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A general view of the vandalised office of the Sri Lankan president inside his official residence on July 15, 2022 in Colombo, Sri Lanka. File image.
A general view of the vandalised office of the Sri Lankan president inside his official residence on July 15, 2022 in Colombo, Sri Lanka. File image.
Image: Abhishek Chinnappa/Getty Images

Sri Lanka's parliament accepted the resignation of President Gotabaya Rajapaksa on Friday after he fled the country, paving the way for leaders to start repairing the island's shattered politics and resume efforts to ease its economic crisis.

After suffering from crippling shortages of petrol and diesel and runaway prices of basic items such as vegetables and bread for months under the rule of Rajapaksa and his brothers, Sri Lankans are waiting for the election of a new president on Wednesday.

Until then, Prime Minister Ranil Wickremesinghe will be the interim president, though protesters want him gone too. His private residence was set ablaze by demonstrators last weekend and his office was stormed this week. Nevertheless, the ruling Sri Lanka Podujana Peramuna party on Friday nominated him to take up the top job full time.

“From this point, we will move to constitutionally appoint a new president,” the speaker, Mahinda Yapa Abeywardena, said after receiving Rajapaksa's resignation letter.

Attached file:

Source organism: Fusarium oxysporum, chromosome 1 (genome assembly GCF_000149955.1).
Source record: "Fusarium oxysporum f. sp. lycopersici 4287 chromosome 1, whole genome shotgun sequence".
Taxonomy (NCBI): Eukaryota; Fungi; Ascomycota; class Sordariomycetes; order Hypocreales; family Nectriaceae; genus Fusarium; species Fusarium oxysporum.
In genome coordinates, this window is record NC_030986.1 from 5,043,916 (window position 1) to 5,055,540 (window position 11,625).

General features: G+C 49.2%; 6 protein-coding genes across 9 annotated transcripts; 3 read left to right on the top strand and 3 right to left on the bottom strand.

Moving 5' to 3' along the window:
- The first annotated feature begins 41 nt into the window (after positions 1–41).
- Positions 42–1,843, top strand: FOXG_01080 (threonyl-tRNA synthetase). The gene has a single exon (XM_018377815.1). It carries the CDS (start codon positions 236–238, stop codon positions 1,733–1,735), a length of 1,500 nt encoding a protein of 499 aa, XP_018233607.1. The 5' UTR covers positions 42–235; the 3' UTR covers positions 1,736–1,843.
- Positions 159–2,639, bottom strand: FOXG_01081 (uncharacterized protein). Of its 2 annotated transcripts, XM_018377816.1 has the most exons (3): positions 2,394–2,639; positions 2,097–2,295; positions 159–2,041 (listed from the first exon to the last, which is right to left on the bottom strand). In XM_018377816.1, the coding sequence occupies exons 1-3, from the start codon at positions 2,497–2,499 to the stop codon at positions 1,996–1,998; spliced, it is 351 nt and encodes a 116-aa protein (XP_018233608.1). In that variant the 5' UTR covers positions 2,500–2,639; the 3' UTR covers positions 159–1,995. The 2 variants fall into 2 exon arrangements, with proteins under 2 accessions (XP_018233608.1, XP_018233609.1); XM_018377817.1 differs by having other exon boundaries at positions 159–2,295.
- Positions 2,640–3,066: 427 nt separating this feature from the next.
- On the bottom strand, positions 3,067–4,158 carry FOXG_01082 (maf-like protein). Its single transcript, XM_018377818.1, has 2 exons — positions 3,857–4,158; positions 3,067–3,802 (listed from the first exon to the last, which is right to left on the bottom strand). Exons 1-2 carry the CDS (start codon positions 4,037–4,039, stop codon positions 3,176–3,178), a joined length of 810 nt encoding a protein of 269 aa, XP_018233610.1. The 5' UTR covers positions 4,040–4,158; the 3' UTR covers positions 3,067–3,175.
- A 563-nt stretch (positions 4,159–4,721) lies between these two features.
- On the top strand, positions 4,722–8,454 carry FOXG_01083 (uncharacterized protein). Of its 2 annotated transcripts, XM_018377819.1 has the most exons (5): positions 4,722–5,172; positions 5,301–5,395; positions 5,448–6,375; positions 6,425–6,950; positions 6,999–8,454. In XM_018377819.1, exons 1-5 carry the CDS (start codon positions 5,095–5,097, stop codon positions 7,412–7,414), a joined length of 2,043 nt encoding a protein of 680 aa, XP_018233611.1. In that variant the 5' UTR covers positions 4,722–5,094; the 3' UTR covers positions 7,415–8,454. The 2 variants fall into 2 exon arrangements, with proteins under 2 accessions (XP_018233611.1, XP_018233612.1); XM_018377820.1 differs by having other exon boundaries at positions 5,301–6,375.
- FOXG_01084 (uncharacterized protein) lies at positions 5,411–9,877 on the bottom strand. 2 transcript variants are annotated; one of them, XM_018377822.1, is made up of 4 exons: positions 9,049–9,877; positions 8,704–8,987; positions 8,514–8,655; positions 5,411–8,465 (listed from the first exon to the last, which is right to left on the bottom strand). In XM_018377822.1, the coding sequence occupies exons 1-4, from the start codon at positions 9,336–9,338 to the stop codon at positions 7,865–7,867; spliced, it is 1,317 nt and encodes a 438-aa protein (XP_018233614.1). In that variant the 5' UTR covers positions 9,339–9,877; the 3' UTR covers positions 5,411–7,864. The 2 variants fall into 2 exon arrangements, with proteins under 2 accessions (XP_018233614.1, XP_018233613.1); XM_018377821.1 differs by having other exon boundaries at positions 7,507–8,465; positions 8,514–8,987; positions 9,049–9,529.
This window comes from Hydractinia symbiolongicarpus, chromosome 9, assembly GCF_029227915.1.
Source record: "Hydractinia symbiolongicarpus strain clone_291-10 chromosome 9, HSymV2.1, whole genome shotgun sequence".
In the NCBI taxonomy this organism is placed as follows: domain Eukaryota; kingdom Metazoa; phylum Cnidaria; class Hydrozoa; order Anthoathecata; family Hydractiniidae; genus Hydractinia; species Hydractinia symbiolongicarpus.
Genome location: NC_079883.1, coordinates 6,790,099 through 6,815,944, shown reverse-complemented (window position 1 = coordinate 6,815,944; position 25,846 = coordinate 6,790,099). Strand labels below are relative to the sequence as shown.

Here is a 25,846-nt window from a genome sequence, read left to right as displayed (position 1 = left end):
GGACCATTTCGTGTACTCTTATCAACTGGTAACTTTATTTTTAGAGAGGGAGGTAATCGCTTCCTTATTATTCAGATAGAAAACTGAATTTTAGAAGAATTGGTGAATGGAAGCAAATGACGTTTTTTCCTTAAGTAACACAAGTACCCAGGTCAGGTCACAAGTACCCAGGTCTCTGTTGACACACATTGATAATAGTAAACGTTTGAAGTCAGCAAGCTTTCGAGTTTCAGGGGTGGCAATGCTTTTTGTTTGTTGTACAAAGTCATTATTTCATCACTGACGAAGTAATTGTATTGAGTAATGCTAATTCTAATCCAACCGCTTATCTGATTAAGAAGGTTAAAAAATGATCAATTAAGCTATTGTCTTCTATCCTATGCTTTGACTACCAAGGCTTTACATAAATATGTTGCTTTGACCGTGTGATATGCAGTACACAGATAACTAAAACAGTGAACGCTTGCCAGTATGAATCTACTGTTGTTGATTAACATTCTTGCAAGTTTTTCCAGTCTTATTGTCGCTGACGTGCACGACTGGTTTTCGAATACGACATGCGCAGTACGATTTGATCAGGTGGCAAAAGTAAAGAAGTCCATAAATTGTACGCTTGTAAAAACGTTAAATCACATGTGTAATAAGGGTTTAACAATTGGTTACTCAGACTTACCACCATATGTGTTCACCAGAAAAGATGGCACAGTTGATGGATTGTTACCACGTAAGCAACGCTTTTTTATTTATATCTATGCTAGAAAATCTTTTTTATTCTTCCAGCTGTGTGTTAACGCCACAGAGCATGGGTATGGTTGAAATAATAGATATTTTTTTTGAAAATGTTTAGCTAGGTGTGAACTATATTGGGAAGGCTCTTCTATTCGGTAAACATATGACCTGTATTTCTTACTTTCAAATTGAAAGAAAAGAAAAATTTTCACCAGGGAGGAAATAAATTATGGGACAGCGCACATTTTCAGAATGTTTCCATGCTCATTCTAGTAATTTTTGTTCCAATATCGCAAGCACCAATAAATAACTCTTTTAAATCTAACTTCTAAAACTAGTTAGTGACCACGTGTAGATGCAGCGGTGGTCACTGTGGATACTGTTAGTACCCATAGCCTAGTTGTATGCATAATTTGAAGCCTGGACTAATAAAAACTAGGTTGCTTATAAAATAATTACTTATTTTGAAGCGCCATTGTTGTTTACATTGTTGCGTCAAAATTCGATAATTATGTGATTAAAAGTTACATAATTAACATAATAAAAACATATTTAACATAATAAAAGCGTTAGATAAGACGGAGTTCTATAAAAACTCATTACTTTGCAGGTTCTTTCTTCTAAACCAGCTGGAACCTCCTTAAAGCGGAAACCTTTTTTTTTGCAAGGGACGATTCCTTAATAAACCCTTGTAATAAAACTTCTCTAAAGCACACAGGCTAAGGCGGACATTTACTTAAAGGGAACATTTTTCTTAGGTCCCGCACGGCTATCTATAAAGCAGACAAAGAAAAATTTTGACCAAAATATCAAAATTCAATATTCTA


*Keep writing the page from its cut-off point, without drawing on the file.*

Rajapaksa landed in Singapore on Thursday, having fled to the Maldives early on Wednesday on a military jet along with his wife and two security guards. Protesters occupied his home and office last weekend after surging past armed guards.

Abeywardena said he hoped to complete the process of selecting a new president within a week. Parliament would be notified formally of the vacancy at the top, with a vote for a new president set for Wednesday.

After he was sworn in by the chief justice, Wickremesinghe said he would follow the constitutional process and establish law and order in the South Asian country.

Street protests over Sri Lanka's economic meltdown simmered for months before coming to a head last weekend when hundreds of thousands of people took over government buildings in Colombo, blaming the Rajapaksa family and allies for runaway inflation, shortages of basic goods and corruption.

Serpentine queues outside fuel pumps have become common, while the government has closed schools and enforced work-from-home for office workers to conserve fuel.

The country has nearly run out of dollars for imports and has defaulted on foreign loans.

Headline inflation hit 54.6% last month, and the central bank has warned it could rise to 70% in coming months.

Sri Lanka had begun preliminary discussions with the International Monetary Fund about a potential bailout loan, but these have been interrupted by the latest government chaos.

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